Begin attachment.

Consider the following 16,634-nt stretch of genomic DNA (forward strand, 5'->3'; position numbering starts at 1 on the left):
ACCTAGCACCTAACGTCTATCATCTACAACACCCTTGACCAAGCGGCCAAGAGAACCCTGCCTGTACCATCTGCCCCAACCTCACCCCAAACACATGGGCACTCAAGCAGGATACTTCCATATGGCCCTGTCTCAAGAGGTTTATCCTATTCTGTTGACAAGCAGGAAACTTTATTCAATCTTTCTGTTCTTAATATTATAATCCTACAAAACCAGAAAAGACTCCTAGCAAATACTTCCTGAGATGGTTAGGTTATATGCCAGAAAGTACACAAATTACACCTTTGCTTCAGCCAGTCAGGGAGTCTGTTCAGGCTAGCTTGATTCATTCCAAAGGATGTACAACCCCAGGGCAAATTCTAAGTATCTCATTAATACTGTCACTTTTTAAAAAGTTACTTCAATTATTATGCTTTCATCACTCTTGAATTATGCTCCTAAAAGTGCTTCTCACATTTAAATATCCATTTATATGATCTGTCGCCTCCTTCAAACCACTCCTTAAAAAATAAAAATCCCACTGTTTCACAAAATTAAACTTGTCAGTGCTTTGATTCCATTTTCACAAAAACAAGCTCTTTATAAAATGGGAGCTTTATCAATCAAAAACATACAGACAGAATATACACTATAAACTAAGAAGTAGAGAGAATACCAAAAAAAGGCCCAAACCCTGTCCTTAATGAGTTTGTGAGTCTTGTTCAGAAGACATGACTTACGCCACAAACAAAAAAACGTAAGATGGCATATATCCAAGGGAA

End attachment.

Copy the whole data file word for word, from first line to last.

Consider the following 16,634-nt stretch of genomic DNA (forward strand, 5'->3'; position numbering starts at 1 on the left):
ACCTAGCACCTAACGTCTATCATCTACAACACCCTTGACCAAGCGGCCAAGAGAACCCTGCCTGTACCATCTGCCCCAACCTCACCCCAAACACATGGGCACTCAAGCAGGATACTTCCATATGGCCCTGTCTCAAGAGGTTTATCCTATTCTGTTGACAAGCAGGAAACTTTATTCAATCTTTCTGTTCTTAATATTATAATCCTACAAAACCAGAAAAGACTCCTAGCAAATACTTCCTGAGATGGTTAGGTTATATGCCAGAAAGTACACAAATTACACCTTTGCTTCAGCCAGTCAGGGAGTCTGTTCAGGCTAGCTTGATTCATTCCAAAGGATGTACAACCCCAGGGCAAATTCTAAGTATCTCATTAATACTGTCACTTTTTAAAAAGTTACTTCAATTATTATGCTTTCATCACTCTTGAATTATGCTCCTAAAAGTGCTTCTCACATTTAAATATCCATTTATATGATCTGTCGCCTCCTTCAAACCACTCCTTAAAAAATAAAAATCCCACTGTTTCACAAAATTAAACTTGTCAGTGCTTTGATTCCATTTTCACAAAAACAAGCTCTTTATAAAATGGGAGCTTTATCAATCAAAAACATACAGACAGAATATACACTATAAACTAAGAAGTAGAGAGAATACCAAAAAAAGGCCCAAACCCTGTCCTTAATGAGTTTGTGAGTCTTGTTCAGAAGACATGACTTACGCCACAAACAAAAAAACGTAAGATGGCATATATCCAAGGGAA